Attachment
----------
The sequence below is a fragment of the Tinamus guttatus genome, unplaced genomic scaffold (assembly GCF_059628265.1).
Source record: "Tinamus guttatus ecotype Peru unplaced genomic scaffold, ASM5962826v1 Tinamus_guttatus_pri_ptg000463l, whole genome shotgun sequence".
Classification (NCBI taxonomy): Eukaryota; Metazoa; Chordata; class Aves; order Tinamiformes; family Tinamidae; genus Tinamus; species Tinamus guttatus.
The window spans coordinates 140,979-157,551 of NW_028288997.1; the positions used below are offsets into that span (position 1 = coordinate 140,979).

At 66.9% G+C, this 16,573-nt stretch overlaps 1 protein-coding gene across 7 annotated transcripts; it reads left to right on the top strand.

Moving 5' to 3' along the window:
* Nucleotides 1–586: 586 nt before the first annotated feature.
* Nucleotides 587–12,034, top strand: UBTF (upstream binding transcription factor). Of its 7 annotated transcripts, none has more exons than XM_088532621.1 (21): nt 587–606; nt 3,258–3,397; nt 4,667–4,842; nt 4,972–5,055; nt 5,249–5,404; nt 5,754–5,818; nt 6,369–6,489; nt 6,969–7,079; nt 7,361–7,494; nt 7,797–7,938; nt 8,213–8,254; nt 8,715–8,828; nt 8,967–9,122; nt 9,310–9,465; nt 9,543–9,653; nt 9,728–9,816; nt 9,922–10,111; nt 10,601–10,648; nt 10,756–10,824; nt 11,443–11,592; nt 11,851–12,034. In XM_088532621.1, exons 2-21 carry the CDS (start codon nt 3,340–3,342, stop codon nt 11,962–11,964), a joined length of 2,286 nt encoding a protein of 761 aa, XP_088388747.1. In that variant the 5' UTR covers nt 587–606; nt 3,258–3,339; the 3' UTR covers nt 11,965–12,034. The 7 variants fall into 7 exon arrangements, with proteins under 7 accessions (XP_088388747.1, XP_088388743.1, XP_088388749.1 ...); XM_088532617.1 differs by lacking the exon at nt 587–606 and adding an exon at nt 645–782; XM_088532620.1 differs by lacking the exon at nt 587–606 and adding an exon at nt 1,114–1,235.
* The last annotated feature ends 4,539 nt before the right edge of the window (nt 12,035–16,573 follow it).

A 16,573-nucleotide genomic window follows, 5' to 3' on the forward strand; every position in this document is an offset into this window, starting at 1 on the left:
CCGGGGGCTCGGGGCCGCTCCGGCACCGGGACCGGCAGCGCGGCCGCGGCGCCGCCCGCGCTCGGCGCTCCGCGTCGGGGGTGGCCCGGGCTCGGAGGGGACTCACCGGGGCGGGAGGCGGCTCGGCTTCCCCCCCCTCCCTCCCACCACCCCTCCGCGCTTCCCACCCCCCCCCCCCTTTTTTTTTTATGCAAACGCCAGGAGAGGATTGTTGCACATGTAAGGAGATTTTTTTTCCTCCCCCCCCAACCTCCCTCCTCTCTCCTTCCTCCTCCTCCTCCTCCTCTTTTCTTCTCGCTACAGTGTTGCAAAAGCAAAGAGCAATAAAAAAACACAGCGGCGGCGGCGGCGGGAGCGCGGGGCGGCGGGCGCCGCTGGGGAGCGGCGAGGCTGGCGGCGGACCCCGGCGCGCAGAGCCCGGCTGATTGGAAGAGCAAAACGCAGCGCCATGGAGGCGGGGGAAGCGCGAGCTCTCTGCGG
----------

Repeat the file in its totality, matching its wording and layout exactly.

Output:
The sequence below is a fragment of the Tinamus guttatus genome, unplaced genomic scaffold (assembly GCF_059628265.1).
Source record: "Tinamus guttatus ecotype Peru unplaced genomic scaffold, ASM5962826v1 Tinamus_guttatus_pri_ptg000463l, whole genome shotgun sequence".
Classification (NCBI taxonomy): Eukaryota; Metazoa; Chordata; class Aves; order Tinamiformes; family Tinamidae; genus Tinamus; species Tinamus guttatus.
The window spans coordinates 140,979-157,551 of NW_028288997.1; the positions used below are offsets into that span (position 1 = coordinate 140,979).

At 66.9% G+C, this 16,573-nt stretch overlaps 1 protein-coding gene across 7 annotated transcripts; it reads left to right on the top strand.

Moving 5' to 3' along the window:
* Nucleotides 1–586: 586 nt before the first annotated feature.
* Nucleotides 587–12,034, top strand: UBTF (upstream binding transcription factor). Of its 7 annotated transcripts, none has more exons than XM_088532621.1 (21): nt 587–606; nt 3,258–3,397; nt 4,667–4,842; nt 4,972–5,055; nt 5,249–5,404; nt 5,754–5,818; nt 6,369–6,489; nt 6,969–7,079; nt 7,361–7,494; nt 7,797–7,938; nt 8,213–8,254; nt 8,715–8,828; nt 8,967–9,122; nt 9,310–9,465; nt 9,543–9,653; nt 9,728–9,816; nt 9,922–10,111; nt 10,601–10,648; nt 10,756–10,824; nt 11,443–11,592; nt 11,851–12,034. In XM_088532621.1, exons 2-21 carry the CDS (start codon nt 3,340–3,342, stop codon nt 11,962–11,964), a joined length of 2,286 nt encoding a protein of 761 aa, XP_088388747.1. In that variant the 5' UTR covers nt 587–606; nt 3,258–3,339; the 3' UTR covers nt 11,965–12,034. The 7 variants fall into 7 exon arrangements, with proteins under 7 accessions (XP_088388747.1, XP_088388743.1, XP_088388749.1 ...); XM_088532617.1 differs by lacking the exon at nt 587–606 and adding an exon at nt 645–782; XM_088532620.1 differs by lacking the exon at nt 587–606 and adding an exon at nt 1,114–1,235.
* The last annotated feature ends 4,539 nt before the right edge of the window (nt 12,035–16,573 follow it).

A 16,573-nucleotide genomic window follows, 5' to 3' on the forward strand; every position in this document is an offset into this window, starting at 1 on the left:
CCGGGGGCTCGGGGCCGCTCCGGCACCGGGACCGGCAGCGCGGCCGCGGCGCCGCCCGCGCTCGGCGCTCCGCGTCGGGGGTGGCCCGGGCTCGGAGGGGACTCACCGGGGCGGGAGGCGGCTCGGCTTCCCCCCCCTCCCTCCCACCACCCCTCCGCGCTTCCCACCCCCCCCCCCCTTTTTTTTTTATGCAAACGCCAGGAGAGGATTGTTGCACATGTAAGGAGATTTTTTTTCCTCCCCCCCCAACCTCCCTCCTCTCTCCTTCCTCCTCCTCCTCCTCCTCTTTTCTTCTCGCTACAGTGTTGCAAAAGCAAAGAGCAATAAAAAAACACAGCGGCGGCGGCGGCGGGAGCGCGGGGCGGCGGGCGCCGCTGGGGAGCGGCGAGGCTGGCGGCGGACCCCGGCGCGCAGAGCCCGGCTGATTGGAAGAGCAAAACGCAGCGCCATGGAGGCGGGGGAAGCGCGAGCTCTCTGCGG